Student Creates ''Smart Jewelry'' to Fight Sexual Violence
Annie Zhang develops jewelry that alerts police and records audio to prevent attacks and help prosecute attackers
"We want to create a community in which men and women feel safe and can pursue their goals to reach their full potential,” – Annie Zhang
A desire to make a difference in preventing sexual assault and saving lives became the inspiration for a "smart jewelry" project Annie Zhang spearheaded during her time at Rutgers.
Zhang, a senior in Rutgers–New Brunswick’s Honors College and Edward J. Bloustein School of Planning and Public Policy, dedicated many hours as a co-creator of Merakhi, a company developing electronic bracelets that can be worn by anyone concerned about the risk of sexual assault – such as students who have to walk home late at night.
As Zhang prepares for graduation and reflects on her experiences at Rutgers, she believes this project that she worked on with her fellow Honors College students was the most important. The inspiration came as a result of the documentary film India’s Daughter, which details a sexual assault case and surrounding rape culture in India that she watched with a four-member team of women at the Honors College.
“As we did more research, we began to understand how common sexual assault is, how infrequently it is reported, and oftentimes, how victims lack evidence in court. We have also had many of our peers personally affected by sexual assault. We want to create a community in which men and women feel safe and can pursue their goals to reach their full potential,” Zhang said.
When the wearer double-clicks a hidden button, the smart bracelet can send an alert along with GPS coordinates to a pre-designated emergency contact. A triple-click can send an alert to police. The exact number of clicks can be modified depending on the user’s preferences. Unlike similar devices that also alert police, Zhang’s bracelet will record audio that can help in the prosecution of attackers.
“Most sexual assault cases aren’t reported because victims are traumatized and not ready to talk. Many of those who do report have little if any evidence,” said Zhang, who will graduate this spring with a bachelor of science in health administration from the Bloustein School. “Having the audio recorded immediately can help prove their story and will hopefully help victims have the confidence to speak up if they want to.”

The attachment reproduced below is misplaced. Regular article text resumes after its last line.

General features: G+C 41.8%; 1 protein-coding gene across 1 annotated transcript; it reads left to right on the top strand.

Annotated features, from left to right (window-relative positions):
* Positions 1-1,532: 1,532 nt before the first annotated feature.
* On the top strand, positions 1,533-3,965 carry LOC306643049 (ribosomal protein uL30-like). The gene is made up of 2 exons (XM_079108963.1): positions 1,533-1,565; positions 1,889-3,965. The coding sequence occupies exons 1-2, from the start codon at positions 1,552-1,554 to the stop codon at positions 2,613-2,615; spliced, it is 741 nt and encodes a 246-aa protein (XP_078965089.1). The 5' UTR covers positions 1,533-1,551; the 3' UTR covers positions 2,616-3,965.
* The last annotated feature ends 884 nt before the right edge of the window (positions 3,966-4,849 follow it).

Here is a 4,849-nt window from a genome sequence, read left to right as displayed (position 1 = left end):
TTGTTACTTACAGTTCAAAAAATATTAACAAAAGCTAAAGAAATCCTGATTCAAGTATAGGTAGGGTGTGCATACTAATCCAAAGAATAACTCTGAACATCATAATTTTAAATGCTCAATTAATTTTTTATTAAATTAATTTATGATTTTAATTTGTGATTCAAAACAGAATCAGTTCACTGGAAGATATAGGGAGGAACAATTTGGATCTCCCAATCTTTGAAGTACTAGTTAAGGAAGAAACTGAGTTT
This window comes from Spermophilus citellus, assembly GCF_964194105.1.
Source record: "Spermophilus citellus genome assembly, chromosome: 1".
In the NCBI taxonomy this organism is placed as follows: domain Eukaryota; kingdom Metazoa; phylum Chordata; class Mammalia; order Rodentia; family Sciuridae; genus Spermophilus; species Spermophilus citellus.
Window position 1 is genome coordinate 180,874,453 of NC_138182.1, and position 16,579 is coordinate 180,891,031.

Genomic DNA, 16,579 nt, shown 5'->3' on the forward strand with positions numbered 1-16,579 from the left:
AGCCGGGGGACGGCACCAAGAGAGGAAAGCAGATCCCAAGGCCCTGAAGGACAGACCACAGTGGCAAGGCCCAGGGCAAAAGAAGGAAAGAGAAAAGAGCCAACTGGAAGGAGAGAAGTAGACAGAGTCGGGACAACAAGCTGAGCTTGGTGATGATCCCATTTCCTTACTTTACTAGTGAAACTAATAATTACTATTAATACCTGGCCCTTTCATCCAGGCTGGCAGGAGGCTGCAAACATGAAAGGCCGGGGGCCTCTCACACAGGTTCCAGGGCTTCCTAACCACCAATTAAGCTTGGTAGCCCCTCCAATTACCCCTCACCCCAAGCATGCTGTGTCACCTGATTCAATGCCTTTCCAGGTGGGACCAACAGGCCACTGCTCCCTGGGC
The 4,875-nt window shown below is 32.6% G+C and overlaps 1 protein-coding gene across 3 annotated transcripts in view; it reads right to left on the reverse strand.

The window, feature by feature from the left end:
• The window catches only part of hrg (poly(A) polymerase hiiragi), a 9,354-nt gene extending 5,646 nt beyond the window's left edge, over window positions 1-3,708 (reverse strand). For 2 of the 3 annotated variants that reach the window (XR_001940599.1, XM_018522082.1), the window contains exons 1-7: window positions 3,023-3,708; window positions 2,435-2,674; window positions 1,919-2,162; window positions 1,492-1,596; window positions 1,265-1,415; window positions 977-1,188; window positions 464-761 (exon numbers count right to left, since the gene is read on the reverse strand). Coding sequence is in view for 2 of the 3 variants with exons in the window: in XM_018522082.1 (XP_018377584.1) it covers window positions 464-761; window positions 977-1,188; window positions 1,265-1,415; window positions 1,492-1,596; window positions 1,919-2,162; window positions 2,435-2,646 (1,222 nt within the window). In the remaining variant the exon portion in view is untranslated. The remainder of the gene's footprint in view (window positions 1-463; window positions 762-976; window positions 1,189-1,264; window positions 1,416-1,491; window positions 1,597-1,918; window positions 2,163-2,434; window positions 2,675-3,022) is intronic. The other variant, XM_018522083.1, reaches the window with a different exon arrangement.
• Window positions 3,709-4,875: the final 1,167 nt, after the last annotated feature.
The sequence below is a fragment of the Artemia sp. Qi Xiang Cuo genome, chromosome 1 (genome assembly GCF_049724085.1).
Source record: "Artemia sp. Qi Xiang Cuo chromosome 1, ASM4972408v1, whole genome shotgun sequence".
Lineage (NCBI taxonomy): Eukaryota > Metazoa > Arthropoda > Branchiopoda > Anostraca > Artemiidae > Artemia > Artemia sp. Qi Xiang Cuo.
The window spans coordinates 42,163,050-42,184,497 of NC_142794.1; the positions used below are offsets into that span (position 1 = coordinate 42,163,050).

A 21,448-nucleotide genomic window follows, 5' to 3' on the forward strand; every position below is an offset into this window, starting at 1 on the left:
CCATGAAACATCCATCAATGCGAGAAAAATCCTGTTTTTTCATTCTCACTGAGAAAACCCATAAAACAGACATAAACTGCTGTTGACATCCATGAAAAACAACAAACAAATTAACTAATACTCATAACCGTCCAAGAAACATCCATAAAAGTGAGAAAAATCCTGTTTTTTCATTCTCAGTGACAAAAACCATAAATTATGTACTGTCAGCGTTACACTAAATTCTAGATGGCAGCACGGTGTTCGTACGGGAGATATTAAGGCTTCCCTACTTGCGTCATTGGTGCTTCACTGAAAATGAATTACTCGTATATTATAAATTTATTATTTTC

Unlike similar devices on the market, the smart bracelet doesn’t rely on Bluetooth technology for a short-distance connection to the user’s cell phone. “That’s because we don’t want our device to be rendered useless if the user leaves their cell phone in the car or at home while walking to class or work,” Zhang said.
Zhang’s Merakhi teammates, fellow Honors College seniors Priyanka Patel, Sara Ali, and Rachel Winner, developed their ideas in the Honors College Forum, a mission course focused on tackling global issues through social innovation while teaching students how to transform their ideas into action. They developed their idea further in the Honors College Innovation Lab under the mentorship of Honors College Director of Innovation Mukesh Patel. The team had access to computer assisted design technology and 3D printers to create prototypes at the College Avenue Makerspace located within the Honors College.
While the bracelets started as a class project in spring 2016, they officially began working on the project as a start-up in fall 2016. Merakhi recently filed a provisional utility patent and is collaborating with a product design and hardware development company. In March, they shared a prize in the Rutgers Business School’s annual business plan competition – the only group of undergraduates to do so.
Zhang, who recently accepted a position with a medical technology company, is part of the Honors College’s first graduating class since its creation in fall 2015 and also helped establish and serves as co-chair for the Honors College Alumni Society, to ensure graduates continue to network and support each other.
With graduation approaching for all the team members, the future of the project remains uncertain. Zhang is hopeful they will come back together to continue their work.
“The global philanthropic work and perspective I gained while at Rutgers is something I plan to take with me throughout my career,” Zhang said. “I can’t thank Rutgers and the Honors College enough for their support.”